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IN PURSUIT OF TEA

IN PURSUIT OF TEA

Over the past two decades, Sebastian Beckwith has amassed an impressive amount of knowledge as the head of In Pursuit of Tea, bringing loose leaves from across the world to legendary New York restaurants like Eleven Madison Park, Daniel, and Gramercy Tavern and other local customers. Alongside his business, Beckwith sees education as a calling of sorts and, after lectures at Columbia, the French Culinary Institute, and the American Museum of Natural History, he is offering his expertise in a new book that is a combination of history, cultural study, and instruction manual. Written in collaboration with Caroline Paul and with homey illustrations by Wendy MacNaughton, A Little Tea Book is meant for “people who have an interest in tea, but who aren’t trying to do their thesis on it,” Beckwith laughs. “Maybe they’d like to know a little bit more about this drink that they enjoy and drink every day.”

A former adventure travel guide who cultivated his love of tea over repeated trips to Bhutan, Darjeeling, and Sikkim, Beckwith is conversational and encouraging, introducing readers to some of his many providers from far-flung locations and discussing the drink’s momentous cultural import. “People all over the world are making tea and drinking tea, and all in so widely differing ways,” he explains. “Tea is so strongly attached to every culture, but it’s so very different. The Moroccans, their national identity is tied with tea, the English, the Japanese, the Chinese, but if you had any of those sit down, they’re diametrically opposed in how they treat the leaf, how they treat the preparation, and all these things. Nothing is wrong there, it’s just a different way.”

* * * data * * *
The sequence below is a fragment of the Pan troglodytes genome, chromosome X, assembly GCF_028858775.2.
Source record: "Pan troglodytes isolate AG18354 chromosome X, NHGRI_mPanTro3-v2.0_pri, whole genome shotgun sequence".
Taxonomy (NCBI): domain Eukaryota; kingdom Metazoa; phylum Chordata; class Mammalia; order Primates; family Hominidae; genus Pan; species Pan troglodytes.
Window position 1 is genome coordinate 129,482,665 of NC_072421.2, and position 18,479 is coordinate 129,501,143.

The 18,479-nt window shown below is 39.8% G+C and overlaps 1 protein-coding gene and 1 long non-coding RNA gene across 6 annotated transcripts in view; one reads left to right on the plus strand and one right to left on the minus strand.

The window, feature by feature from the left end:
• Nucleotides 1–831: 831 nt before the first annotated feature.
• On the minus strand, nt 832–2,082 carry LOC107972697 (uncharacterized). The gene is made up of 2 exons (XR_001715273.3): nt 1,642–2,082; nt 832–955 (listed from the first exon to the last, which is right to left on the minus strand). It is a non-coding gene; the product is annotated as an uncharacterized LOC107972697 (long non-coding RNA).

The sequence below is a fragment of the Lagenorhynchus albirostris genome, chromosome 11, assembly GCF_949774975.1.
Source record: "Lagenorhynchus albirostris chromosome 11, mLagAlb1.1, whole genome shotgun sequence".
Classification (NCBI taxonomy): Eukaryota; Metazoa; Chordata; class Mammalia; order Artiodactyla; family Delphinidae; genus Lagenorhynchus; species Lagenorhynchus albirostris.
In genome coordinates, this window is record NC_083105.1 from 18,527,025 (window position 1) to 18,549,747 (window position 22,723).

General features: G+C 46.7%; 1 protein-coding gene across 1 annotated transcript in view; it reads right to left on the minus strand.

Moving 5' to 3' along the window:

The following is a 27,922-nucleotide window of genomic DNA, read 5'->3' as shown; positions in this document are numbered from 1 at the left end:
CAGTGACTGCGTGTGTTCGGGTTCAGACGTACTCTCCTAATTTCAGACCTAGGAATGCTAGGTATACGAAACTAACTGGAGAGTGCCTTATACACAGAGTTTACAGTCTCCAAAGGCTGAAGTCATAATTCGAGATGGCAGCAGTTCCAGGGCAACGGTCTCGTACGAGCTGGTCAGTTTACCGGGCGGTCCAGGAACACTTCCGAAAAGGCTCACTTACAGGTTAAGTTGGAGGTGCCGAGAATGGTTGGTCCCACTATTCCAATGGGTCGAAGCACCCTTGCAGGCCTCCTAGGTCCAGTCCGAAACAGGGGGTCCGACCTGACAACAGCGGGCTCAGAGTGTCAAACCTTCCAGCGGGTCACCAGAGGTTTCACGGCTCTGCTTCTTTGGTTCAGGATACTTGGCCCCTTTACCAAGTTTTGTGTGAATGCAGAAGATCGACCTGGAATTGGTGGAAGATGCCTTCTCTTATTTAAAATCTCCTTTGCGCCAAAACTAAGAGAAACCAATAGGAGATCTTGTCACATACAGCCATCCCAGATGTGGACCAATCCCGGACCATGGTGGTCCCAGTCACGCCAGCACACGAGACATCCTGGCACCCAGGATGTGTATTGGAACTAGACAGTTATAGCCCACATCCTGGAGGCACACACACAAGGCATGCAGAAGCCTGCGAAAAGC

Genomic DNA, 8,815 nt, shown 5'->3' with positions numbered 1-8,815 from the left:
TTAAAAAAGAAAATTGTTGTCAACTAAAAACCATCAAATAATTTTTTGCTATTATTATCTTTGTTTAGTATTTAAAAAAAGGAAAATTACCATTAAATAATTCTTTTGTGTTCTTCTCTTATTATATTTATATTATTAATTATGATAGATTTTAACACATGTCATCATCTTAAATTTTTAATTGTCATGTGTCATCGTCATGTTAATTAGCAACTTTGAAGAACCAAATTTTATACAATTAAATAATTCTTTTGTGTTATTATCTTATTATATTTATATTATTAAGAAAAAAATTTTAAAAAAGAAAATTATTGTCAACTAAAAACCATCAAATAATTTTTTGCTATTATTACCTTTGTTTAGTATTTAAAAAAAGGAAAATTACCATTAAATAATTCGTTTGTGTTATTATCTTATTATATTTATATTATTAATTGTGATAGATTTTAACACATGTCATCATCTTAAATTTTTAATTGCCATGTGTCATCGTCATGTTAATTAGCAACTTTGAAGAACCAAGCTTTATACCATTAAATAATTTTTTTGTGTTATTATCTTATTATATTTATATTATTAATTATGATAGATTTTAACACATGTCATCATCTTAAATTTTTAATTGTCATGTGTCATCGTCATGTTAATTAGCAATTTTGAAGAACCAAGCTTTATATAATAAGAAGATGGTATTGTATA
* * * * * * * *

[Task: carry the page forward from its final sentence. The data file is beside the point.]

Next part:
And just as he avoids comparing tea traditions from different cultures, Beckwith emphasizes that there is no one right way to drink tea. He is happy to offer suggestions and clarify misconceptions—”No one knows what English breakfast is,” he notes—but insists that the perfect cup comes down to the individual. “It’s not rocket science,” he offers. “With a minimal amount of awareness and thinking about the tea, you could understand that it’s really easy to make, it’s really easy to enjoy, and you don’t have to be so strict with these rules of this and that. It’s easy to make a cup of tea and you can enjoy it as you enjoy it. It doesn’t have to be how someone else likes it. You want to learn a little bit and then make your tea preparation work with how you like it.”

Pick up your copy of A Little Tea Book here. Beckwith will be signing copies this evening at Dashwood Books, New York.